By Babs Rodriguez
Above photo by Sean Walker
Some people collect fine wines. We fill our cupboards with honey. The subtle flavor variations in all those sticky jars make developing a terroir-sensitive honey palate a sommelier-worthy challenge. Organize a tasting to convince your sweet tooth that bees are the consummate blossom connoisseurs. Aromas and colors are also a result of flowers our busy friends visit. With more and more local honey on offer at pop-ups, gourmet food stands, delis and groceries, we’d have to say the market is bearish. Here are a few facts that we’re buzzed about.
Colors and flavors vary from the almost transparent acacia honey to the golden, lightly sweet product of mesquite and the amber/rich brown “dark” honeys from buckwheat, manuka, thyme and wildflowers. The darker the honey, the more pungent the flavor and higher the level of nutrients.
Minimally processed, unheated honey has the highest levels of antioxidants. And locally produced, unheated and unfiltered honey contains the most pollen, the better to build resistance to area allergens.
Because there’s a chance that spores in honey can lead to infant botulism, you should never feed honey to a child younger than 1 year old.
Cheers to Bees
Honey infused with herbs and/or spices is an easy-to-make cocktail mixer. Top a tablespoon of dried herbs (lavender, basil or thyme — or a blend, but only dried, not fresh) with a cup of honey. A broken vanilla bean or dried chile flakes create sweet or spicy profiles. Stir, cap tightly and let sit at room temperature for 14 days. Strain into a clean glass jar. Add a teaspoon or two to your favorite spirit along with a squeeze of lemon, stir and serve over ice.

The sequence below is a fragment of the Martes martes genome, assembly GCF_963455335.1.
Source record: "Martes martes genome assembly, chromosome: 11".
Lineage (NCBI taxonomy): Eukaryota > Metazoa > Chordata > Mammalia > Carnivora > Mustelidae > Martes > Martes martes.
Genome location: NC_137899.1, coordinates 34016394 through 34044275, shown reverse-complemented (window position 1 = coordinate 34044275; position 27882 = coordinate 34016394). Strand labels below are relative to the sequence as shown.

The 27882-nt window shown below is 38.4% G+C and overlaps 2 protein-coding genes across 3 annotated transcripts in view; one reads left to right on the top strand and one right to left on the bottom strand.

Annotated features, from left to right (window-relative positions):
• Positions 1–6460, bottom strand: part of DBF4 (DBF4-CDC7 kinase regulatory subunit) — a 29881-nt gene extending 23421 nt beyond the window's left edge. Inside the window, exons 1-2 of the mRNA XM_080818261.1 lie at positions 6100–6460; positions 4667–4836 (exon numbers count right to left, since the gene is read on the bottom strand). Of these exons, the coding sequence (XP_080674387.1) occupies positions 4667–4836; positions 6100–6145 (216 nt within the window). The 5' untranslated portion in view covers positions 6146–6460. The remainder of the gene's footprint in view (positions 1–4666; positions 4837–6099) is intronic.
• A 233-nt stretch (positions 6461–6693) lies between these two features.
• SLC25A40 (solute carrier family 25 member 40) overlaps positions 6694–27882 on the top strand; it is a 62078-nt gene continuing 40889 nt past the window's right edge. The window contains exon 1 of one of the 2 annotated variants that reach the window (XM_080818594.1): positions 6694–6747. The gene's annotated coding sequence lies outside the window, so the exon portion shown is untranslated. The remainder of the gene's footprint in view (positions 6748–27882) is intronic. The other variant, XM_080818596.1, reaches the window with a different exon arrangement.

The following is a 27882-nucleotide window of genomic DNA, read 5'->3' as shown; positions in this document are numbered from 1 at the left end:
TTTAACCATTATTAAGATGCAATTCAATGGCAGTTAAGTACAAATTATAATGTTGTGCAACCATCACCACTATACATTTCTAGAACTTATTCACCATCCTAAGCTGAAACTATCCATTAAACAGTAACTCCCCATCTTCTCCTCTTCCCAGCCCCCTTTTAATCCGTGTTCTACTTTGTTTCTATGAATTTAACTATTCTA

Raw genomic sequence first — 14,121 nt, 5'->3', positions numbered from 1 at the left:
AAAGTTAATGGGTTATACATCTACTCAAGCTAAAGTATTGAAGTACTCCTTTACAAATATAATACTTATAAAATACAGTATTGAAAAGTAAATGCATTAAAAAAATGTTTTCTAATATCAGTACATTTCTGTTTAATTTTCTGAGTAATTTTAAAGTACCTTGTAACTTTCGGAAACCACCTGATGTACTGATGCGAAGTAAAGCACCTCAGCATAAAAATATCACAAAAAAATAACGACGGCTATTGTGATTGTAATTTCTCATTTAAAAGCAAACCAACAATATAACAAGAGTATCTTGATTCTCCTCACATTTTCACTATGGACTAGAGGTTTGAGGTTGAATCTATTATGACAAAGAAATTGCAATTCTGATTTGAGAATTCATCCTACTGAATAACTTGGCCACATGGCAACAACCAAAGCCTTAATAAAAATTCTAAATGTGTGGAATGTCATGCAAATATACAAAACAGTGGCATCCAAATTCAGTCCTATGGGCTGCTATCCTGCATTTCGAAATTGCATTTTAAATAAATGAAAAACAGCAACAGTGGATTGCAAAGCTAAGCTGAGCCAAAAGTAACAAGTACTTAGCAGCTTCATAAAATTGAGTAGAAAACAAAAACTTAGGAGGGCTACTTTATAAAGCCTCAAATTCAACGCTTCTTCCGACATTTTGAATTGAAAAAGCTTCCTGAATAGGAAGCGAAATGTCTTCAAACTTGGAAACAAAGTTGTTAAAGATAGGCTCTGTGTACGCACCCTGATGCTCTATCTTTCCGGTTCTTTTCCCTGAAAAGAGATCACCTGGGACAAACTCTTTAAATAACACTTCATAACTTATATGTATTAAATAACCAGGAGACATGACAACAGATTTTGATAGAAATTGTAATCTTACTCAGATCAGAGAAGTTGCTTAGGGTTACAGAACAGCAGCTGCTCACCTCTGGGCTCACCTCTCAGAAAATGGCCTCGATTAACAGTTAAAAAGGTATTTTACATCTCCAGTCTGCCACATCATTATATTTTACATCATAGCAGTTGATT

Honey has been celebrated as medicinal since ancient times, but its natural antibacterial properties were documented in the late 19th century. Not all honey is equally powerful, though; New Zealand’s manuka honey — find it at Central Market — is known for its strong anti-inflammatory qualities as well as being a potent antibacterial agent. Note: The price of manuka reflects its superstar reputation.
You can find 100 percent Texas raw honey (unheated and unfiltered) at many grocers and gourmet shops, including an organic line from Burleson’s in Waxahachie and all products from Desert Creek, Fain’s and JC’s Honey Bees. Seek out these local producers and others at area farmers markets.
Lieber Honey Eric Luebbert, owner/beekeeper of Lieber Honey, started his Colleyville business to help a daughter suffering from seasonal allergies. Find his raw, unfiltered honey at Foreman’s General Store in Colleyville, Bedford and Keller farmers market and Boopa’s Bagel Deli in Fort Worth. See website for other retailers. lieberhoney.com
SD Captain Bee Romanian immigrant Stelian Done is a third-generation beekeeper now living in Fort Worth. He sells hives, wax and honey online and at The Clearfork Farmers Market and also offers bee relocation services. sdcaptainbee.weebly.com